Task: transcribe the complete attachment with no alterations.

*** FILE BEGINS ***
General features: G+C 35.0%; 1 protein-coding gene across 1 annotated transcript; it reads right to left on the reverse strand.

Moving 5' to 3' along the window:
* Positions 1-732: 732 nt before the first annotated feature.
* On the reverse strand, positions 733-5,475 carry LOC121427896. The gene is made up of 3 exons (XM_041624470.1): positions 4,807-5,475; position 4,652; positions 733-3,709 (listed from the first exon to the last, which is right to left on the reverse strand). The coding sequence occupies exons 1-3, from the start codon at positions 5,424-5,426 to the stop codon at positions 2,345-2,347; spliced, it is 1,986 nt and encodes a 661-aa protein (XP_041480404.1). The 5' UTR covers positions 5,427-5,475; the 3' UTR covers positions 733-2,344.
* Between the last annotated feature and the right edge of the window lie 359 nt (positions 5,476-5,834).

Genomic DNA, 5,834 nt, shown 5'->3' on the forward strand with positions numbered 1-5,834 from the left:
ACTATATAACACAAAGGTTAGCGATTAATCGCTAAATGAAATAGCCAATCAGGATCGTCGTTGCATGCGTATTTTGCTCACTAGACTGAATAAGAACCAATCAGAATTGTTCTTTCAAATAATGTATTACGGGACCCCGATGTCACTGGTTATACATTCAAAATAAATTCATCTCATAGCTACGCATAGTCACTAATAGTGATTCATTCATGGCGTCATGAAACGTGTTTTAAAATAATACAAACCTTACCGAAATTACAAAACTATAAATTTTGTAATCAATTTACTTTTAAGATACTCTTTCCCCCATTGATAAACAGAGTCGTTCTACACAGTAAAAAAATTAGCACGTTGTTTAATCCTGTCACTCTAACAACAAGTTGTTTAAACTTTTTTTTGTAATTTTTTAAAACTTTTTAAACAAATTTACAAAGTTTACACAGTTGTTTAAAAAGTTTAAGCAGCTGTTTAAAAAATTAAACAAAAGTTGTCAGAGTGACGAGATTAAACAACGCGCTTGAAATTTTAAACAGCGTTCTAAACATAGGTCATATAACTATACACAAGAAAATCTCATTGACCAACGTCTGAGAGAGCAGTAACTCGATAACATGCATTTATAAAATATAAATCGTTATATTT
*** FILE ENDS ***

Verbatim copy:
General features: G+C 35.0%; 1 protein-coding gene across 1 annotated transcript; it reads right to left on the reverse strand.

Moving 5' to 3' along the window:
* Positions 1-732: 732 nt before the first annotated feature.
* On the reverse strand, positions 733-5,475 carry LOC121427896. The gene is made up of 3 exons (XM_041624470.1): positions 4,807-5,475; position 4,652; positions 733-3,709 (listed from the first exon to the last, which is right to left on the reverse strand). The coding sequence occupies exons 1-3, from the start codon at positions 5,424-5,426 to the stop codon at positions 2,345-2,347; spliced, it is 1,986 nt and encodes a 661-aa protein (XP_041480404.1). The 5' UTR covers positions 5,427-5,475; the 3' UTR covers positions 733-2,344.
* Between the last annotated feature and the right edge of the window lie 359 nt (positions 5,476-5,834).

Genomic DNA, 5,834 nt, shown 5'->3' on the forward strand with positions numbered 1-5,834 from the left:
ACTATATAACACAAAGGTTAGCGATTAATCGCTAAATGAAATAGCCAATCAGGATCGTCGTTGCATGCGTATTTTGCTCACTAGACTGAATAAGAACCAATCAGAATTGTTCTTTCAAATAATGTATTACGGGACCCCGATGTCACTGGTTATACATTCAAAATAAATTCATCTCATAGCTACGCATAGTCACTAATAGTGATTCATTCATGGCGTCATGAAACGTGTTTTAAAATAATACAAACCTTACCGAAATTACAAAACTATAAATTTTGTAATCAATTTACTTTTAAGATACTCTTTCCCCCATTGATAAACAGAGTCGTTCTACACAGTAAAAAAATTAGCACGTTGTTTAATCCTGTCACTCTAACAACAAGTTGTTTAAACTTTTTTTTGTAATTTTTTAAAACTTTTTAAACAAATTTACAAAGTTTACACAGTTGTTTAAAAAGTTTAAGCAGCTGTTTAAAAAATTAAACAAAAGTTGTCAGAGTGACGAGATTAAACAACGCGCTTGAAATTTTAAACAGCGTTCTAAACATAGGTCATATAACTATACACAAGAAAATCTCATTGACCAACGTCTGAGAGAGCAGTAACTCGATAACATGCATTTATAAAATATAAATCGTTATATTT